There are concerns galore about the ongoing lockdown’s impacts on the public’s daily life. Online news portals and news bulletins of radio and TV stations in Kathmandu have published and broadcast dozens of stories about cooking gas shortage and the government response to the crisis.
But, it seems only a few, if any, people are concerned about what stray animals in Kathmandu Valley eat during such hard times.
Around 26,000 dogs are said to be living on the streets of Kathmandu, according to the Federation of Animal Welfare Nepal. The number of monkeys in the valley is not known, but there are hundreds of monkeys in Pashupati and Swayambhu areas of Kathmandu. There are some cows also.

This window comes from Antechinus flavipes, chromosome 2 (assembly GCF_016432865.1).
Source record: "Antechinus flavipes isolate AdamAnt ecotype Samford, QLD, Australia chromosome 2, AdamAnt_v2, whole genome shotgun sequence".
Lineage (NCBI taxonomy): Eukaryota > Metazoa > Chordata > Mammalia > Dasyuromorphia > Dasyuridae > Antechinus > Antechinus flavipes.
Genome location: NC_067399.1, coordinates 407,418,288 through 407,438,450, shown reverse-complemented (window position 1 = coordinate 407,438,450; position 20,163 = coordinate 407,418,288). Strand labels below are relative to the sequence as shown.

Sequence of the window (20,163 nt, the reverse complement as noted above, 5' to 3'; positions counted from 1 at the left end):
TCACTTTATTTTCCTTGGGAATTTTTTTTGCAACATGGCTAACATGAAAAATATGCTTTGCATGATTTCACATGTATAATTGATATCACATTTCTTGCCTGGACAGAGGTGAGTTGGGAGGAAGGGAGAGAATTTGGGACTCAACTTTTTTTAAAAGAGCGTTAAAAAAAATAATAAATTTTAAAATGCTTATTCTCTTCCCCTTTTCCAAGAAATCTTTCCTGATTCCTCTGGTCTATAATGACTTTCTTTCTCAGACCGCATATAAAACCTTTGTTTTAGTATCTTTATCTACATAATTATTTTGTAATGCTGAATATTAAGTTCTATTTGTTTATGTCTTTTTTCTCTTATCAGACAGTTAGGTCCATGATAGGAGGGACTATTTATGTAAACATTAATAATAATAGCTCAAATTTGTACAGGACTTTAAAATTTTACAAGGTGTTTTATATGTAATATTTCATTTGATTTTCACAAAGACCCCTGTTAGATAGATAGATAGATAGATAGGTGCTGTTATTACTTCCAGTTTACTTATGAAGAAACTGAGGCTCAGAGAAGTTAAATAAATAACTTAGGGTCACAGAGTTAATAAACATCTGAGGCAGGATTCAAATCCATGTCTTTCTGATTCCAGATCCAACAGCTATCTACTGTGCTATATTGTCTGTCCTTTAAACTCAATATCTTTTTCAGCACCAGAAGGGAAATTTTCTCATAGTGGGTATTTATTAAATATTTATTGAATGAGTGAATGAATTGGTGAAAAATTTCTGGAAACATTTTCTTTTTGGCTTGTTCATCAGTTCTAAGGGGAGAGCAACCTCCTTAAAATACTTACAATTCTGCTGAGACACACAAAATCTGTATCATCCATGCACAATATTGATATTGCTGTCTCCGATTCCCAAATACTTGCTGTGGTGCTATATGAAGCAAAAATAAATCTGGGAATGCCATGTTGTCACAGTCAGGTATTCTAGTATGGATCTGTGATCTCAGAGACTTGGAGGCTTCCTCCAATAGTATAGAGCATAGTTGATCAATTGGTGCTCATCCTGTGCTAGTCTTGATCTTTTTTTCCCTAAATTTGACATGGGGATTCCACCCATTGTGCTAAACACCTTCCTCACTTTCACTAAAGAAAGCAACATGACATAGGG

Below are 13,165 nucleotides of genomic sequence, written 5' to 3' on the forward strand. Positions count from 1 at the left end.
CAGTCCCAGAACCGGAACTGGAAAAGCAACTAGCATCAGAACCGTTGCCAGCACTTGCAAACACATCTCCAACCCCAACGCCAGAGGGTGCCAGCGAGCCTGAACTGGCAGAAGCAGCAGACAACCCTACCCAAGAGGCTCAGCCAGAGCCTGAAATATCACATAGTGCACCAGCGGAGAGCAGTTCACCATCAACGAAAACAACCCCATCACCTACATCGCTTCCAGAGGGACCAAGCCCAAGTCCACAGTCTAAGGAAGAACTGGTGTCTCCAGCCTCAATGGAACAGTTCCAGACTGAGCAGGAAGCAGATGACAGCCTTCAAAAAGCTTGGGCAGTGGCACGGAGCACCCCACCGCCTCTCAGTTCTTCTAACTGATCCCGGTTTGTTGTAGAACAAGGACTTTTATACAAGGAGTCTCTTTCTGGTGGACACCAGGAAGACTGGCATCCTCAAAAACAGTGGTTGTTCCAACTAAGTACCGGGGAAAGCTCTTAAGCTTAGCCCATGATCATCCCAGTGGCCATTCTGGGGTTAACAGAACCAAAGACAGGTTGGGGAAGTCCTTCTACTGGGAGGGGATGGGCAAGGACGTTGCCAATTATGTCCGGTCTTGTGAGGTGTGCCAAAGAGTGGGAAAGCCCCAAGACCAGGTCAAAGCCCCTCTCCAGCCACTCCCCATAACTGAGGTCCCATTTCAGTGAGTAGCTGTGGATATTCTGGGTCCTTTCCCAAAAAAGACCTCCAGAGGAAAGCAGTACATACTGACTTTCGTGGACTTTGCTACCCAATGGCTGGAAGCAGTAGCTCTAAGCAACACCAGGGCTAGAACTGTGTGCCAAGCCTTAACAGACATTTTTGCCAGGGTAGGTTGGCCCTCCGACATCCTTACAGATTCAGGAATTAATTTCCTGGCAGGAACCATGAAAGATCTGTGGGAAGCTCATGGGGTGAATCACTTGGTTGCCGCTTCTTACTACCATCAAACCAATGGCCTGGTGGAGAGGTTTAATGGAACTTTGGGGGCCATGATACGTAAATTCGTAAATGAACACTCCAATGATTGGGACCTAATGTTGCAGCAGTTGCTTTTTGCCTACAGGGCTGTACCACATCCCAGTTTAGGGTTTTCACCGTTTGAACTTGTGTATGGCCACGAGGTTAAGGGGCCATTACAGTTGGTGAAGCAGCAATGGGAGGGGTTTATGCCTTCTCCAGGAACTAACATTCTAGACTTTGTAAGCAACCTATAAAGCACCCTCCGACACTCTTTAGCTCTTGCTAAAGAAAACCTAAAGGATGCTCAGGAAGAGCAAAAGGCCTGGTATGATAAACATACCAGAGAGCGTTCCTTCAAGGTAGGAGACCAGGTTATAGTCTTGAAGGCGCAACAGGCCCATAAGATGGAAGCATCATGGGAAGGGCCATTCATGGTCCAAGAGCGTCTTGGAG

Previously, the monkeys of Pashupati and Swayambhu areas used to find hundreds of devotees throwing various foodstuffs to them every day. So were the pigeons in Bouddhanath, Basantapur Durbar Square and other places. There used to be sufficient food for the stray dogs also.
However, with the lockdown enforced, human beings are scarce on the road and around the temples since the past week. Subsequently, the monkeys, dogs, and pigeons are starving.
For many people in Nepal, animal welfare is an elitist agenda as there are thousands of people struggling ‘like animals’ for mere hand-to-mouth existence. They think the agenda just diverts the attention, as well as support, of Samaritans and other stakeholders from people to animals.
However, it is apparent that animals should also receive equal attention, support, and care because they are also parts of the society and they have human sympathies.
Realising this, a few benevolent human hearts have reached out to the animals and birds with the food. But that is apparently too little and too late.